June 5, 2009
Currently, corporation law does not exist; All that exists is company law, in which business appears as a nexus of contracts between directors and shareholders (corporate governance) and between directors and their employees (labour law), and suppliers and sub-contractors (commercial law). In consequence, the model of governance remains that of shareholder primacy: the business is the property of the shareholder who can use it, benefit from it and abuse it without having to answer to anyone.
This model is in crisis today because it is based on the separation of ownership of and control over the business, which gives management complete authority over its direction. Yet recent financial scandals in France and Europe have shown that directors can free themselves sustainably from this control. The measurestaken to attack this shift (law on financial security in France, Action plan for financial services in Europe, the Sarbanes-Oxley Act in the United States) remain inside the current framework, only reinforcing the control mechanisms of directors.
Only the Share Price Matters
Yet shareholders, being very dispersed, do not really intervene in business strategy. For the most part, firms are “black boxes” so they are content to simply follow the share price. The stock market value, presented as an indicator of shareholder confidence, serves today as a screen against financial policies for directors oriented exclusively towards the satisfaction of their financial interests at the expense of the long term profitability of capital investments of shareholders and the fruits of their employees’ labour.
But this model of shareholder primacy is in crisis today because the long term profitability of investments depends more and more on the management of social risks, social and environmental links to business activity and business’ relation to its environment. A business will be much more efficient in the future if it takes into account, in its strategies and in the missions it sets, the interests of external parties affected by its activities. We call these groups stakeholders. The business’ capital is no longer exclusively that invested by shareholders. Its accumulation and valuation should henceforth result from a partnership between employees, shareholders and external stakeholders. The directors are chosen to balance the interest of all these parties.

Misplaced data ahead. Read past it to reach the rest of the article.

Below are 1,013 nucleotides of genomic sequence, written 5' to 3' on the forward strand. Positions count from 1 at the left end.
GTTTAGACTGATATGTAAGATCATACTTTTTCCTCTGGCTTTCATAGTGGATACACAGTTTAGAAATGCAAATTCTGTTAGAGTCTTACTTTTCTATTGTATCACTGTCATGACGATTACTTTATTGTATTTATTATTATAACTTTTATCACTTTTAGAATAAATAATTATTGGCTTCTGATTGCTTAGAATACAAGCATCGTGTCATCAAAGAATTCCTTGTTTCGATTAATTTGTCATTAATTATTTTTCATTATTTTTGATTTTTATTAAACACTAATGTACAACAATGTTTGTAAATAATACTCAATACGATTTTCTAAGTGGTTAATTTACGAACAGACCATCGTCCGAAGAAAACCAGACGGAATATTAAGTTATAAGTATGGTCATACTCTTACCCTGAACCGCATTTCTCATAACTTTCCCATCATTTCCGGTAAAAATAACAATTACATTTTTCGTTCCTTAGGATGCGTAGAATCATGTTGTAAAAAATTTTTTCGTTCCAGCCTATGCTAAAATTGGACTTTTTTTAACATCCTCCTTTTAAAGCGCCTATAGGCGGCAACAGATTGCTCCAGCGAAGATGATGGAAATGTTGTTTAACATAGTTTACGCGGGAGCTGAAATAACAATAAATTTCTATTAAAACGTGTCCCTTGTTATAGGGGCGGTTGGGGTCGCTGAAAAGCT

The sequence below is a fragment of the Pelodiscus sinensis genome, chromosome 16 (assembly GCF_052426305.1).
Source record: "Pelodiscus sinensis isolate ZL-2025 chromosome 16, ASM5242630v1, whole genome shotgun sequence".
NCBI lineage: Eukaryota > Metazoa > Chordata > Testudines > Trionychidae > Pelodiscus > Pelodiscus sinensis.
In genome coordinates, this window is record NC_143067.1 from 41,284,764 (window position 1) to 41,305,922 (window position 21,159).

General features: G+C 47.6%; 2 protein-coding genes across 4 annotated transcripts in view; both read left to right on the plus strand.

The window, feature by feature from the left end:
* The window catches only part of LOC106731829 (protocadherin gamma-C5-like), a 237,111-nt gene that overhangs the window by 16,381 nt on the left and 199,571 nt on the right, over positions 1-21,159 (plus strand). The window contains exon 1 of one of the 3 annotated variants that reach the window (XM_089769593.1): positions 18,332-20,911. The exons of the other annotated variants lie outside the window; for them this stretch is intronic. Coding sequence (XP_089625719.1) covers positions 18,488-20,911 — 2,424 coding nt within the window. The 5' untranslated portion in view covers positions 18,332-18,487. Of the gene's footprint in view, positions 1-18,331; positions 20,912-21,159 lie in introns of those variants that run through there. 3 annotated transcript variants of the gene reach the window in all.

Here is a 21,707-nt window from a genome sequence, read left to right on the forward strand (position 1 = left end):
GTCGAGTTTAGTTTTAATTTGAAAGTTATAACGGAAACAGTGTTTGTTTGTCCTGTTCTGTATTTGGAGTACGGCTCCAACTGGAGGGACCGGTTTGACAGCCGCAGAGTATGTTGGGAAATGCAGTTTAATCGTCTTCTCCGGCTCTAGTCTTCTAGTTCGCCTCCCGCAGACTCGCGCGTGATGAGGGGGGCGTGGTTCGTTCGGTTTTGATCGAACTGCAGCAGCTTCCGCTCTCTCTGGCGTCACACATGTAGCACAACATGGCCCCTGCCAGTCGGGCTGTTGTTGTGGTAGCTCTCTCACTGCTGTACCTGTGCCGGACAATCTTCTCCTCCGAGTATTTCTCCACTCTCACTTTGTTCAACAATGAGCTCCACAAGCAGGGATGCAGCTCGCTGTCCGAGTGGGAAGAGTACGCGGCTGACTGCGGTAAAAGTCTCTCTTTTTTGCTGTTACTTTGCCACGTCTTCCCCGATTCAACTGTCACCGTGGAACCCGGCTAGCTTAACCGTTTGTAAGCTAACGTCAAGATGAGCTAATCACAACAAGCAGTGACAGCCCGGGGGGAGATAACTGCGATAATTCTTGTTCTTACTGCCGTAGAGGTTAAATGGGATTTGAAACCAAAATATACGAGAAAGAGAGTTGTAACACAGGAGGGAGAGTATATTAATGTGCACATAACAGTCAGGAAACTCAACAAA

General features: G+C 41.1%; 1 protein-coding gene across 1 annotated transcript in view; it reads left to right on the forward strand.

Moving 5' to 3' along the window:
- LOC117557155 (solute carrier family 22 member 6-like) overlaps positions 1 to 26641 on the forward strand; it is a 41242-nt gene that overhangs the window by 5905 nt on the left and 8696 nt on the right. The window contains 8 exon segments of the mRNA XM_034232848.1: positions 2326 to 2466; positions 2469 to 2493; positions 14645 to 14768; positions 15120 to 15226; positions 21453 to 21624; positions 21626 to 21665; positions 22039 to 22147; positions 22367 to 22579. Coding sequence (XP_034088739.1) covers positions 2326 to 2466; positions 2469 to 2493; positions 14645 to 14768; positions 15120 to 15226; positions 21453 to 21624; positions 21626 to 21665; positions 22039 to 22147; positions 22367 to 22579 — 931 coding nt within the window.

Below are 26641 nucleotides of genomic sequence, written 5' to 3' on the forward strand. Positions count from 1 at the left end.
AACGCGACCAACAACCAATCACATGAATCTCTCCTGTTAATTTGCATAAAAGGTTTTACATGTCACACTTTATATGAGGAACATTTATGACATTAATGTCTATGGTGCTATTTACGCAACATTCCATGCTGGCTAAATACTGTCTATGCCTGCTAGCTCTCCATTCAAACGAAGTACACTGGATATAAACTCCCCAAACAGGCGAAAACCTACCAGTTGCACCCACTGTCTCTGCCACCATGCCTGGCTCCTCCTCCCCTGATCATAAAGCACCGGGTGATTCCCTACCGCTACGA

A Logic Founded on Cooperation
It is therefore necessary to radically rethink the concept of business itself, to break with the purely proprietary logic and substitute it with one based on cooperation in the sense of a partnership between different competing interests in the total value of a business: shareholders, employees, directors, but also external stakeholders.
From now on, questions of governance will be posed differently. The corporate law must define how different parties are implicated in its definition of objectives and business strategy. Directors’ control mechanisms will be designed more towards internal management, even if regulation is necessary to organize minimal interventions assuring the greatest transparency regarding reporting and access to information for social credit rating agencies.
In the European context, this new corporate law needs to be designed in the framework of the European directive that defines that status of a European Company. Currently, this directive opens the shareholders’ freedom of choice to include both classic structure and a dual structure (Supervisory Board + Board of Directors). But if the issue is to affirm a business model that integrates a decision to move toward sustainable development and corporate social responsibility, the dual structure is preferred. This is because it is the Supervisory Board, where strategy is developed and control over directors is exercised, that allows for the participation of representatives of employees and certain external stakeholders alongside those of shareholders. Beyond this reinforcement of control over directors, this governance structure allows for a better accounting of the strategic character of the relationship between business and its environment. The European Union should therefore encourage businesses to adopt this structure by strengthening the Social and Environmental Responsibility aspects of the directive itself.Author : Challenge for Europe